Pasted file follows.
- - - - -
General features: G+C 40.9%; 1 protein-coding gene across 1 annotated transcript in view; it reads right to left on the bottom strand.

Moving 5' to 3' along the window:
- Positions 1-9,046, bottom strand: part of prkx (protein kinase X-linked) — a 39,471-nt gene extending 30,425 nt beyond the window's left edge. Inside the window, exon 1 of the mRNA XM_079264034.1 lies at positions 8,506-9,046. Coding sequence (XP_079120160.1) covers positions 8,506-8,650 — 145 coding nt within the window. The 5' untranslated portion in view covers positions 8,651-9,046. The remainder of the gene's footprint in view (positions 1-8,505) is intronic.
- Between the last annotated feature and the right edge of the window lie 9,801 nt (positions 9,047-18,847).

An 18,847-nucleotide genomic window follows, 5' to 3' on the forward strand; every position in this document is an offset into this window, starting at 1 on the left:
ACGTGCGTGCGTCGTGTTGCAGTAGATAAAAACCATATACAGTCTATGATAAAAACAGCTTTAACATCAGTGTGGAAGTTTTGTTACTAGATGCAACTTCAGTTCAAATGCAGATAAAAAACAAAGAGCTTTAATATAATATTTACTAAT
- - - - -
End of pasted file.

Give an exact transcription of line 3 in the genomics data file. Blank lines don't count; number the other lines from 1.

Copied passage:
- Positions 1-9,046, bottom strand: part of prkx (protein kinase X-linked) — a 39,471-nt gene extending 30,425 nt beyond the window's left edge. Inside the window, exon 1 of the mRNA XM_079264034.1 lies at positions 8,506-9,046. Coding sequence (XP_079120160.1) covers positions 8,506-8,650 — 145 coding nt within the window. The 5' untranslated portion in view covers positions 8,651-9,046. The remainder of the gene's footprint in view (positions 1-8,505) is intronic.